Wednesday, September 28, 2011

The Future of the Book - By Sam Harris

I love physical books as much as anyone. And when I really want to get a book into my brain, I now purchase both the hardcover and electronic editions. From the point of view of the publishing industry, I am the perfect customer. This also makes me a very important canary in the coal mine—and I’m here to report that I’ve begun to feel woozy. For instance, I’ve started to think that most books are too long, and I now hesitate before buying the next big one. When shopping for books, I’ve suddenly become acutely sensitive to the opportunity costs of reading any one of them. If your book is 600 pages long, you are demanding more of my time than I feel free to give. And if I could accomplish the same change in my view of the world by reading a 60-page version of your argument, why didn’t you just publish a book this length instead?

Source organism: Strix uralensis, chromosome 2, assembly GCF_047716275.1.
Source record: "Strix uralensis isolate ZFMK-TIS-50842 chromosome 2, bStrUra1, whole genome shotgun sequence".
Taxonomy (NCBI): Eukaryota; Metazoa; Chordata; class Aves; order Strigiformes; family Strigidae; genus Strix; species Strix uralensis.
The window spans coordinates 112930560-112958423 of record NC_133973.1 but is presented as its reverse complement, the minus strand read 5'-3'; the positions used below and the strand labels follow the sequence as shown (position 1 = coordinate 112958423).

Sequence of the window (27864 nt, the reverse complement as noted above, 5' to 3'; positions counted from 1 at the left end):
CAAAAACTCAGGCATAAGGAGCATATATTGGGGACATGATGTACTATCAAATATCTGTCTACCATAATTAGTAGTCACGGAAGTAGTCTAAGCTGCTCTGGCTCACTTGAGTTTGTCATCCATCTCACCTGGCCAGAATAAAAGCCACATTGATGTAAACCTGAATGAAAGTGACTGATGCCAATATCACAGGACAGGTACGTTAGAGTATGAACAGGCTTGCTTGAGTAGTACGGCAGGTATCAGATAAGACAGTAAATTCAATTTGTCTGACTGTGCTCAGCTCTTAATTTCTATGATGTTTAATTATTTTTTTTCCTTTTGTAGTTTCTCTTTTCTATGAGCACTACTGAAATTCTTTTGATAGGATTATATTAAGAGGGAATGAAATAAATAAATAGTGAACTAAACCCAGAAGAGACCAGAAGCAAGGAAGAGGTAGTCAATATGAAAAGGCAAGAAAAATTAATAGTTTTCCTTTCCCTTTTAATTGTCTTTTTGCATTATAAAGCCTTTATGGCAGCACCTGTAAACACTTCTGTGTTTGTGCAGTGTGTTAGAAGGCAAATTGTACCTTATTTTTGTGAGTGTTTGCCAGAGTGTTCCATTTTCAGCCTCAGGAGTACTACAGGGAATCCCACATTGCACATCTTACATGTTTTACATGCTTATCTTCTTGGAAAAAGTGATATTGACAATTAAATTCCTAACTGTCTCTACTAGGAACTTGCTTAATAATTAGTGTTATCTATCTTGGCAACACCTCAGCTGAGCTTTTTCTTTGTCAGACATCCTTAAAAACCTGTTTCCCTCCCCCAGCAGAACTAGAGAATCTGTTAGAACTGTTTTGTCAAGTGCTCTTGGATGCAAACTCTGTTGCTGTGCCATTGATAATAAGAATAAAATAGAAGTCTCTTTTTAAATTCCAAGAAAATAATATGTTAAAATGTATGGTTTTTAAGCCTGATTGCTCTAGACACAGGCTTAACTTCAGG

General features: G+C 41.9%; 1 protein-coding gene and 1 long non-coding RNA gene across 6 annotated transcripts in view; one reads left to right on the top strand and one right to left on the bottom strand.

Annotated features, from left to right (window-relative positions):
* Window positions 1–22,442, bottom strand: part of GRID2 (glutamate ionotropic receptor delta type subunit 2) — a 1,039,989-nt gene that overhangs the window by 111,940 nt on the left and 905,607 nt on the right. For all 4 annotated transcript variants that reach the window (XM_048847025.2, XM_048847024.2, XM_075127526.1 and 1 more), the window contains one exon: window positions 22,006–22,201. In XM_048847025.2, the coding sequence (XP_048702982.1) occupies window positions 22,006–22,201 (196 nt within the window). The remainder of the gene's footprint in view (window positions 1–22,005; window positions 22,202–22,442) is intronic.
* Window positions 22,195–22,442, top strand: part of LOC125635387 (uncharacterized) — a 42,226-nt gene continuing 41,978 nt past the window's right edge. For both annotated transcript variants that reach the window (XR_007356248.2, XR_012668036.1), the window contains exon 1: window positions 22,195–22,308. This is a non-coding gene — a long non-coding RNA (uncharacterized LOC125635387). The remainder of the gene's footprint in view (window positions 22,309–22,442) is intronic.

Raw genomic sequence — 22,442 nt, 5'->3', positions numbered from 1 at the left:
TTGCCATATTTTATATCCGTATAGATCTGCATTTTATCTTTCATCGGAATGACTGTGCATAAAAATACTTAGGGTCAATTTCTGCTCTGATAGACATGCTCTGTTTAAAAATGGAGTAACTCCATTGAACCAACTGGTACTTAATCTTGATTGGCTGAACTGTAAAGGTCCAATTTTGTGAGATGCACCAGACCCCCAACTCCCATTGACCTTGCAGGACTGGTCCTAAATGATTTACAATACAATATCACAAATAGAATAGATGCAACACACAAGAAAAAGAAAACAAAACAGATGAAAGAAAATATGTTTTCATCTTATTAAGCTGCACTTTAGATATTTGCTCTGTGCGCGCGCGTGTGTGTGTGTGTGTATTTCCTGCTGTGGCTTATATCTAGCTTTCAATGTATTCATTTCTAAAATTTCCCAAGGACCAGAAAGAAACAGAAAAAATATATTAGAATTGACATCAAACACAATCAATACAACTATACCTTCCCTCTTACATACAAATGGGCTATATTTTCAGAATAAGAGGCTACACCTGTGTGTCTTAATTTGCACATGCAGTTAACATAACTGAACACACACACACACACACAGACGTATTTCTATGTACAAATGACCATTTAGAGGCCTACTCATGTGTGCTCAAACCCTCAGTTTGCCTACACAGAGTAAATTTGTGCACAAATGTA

The honest answer to this last question should disappoint everyone: Publishers can’t charge enough money for 60-page books to survive; thus, writers can’t make a living by writing them. But readers are beginning to feel that this shouldn’t be their problem. Worse, many readers believe that they can just jump on YouTube and watch the author speak at a conference, or skim his blog, and they will have absorbed most of what he has to say on a given subject. In some cases this is true and suggests an enduring problem for the business of publishing. In other cases it clearly isn’t true and suggests an enduring problem for our intellectual life.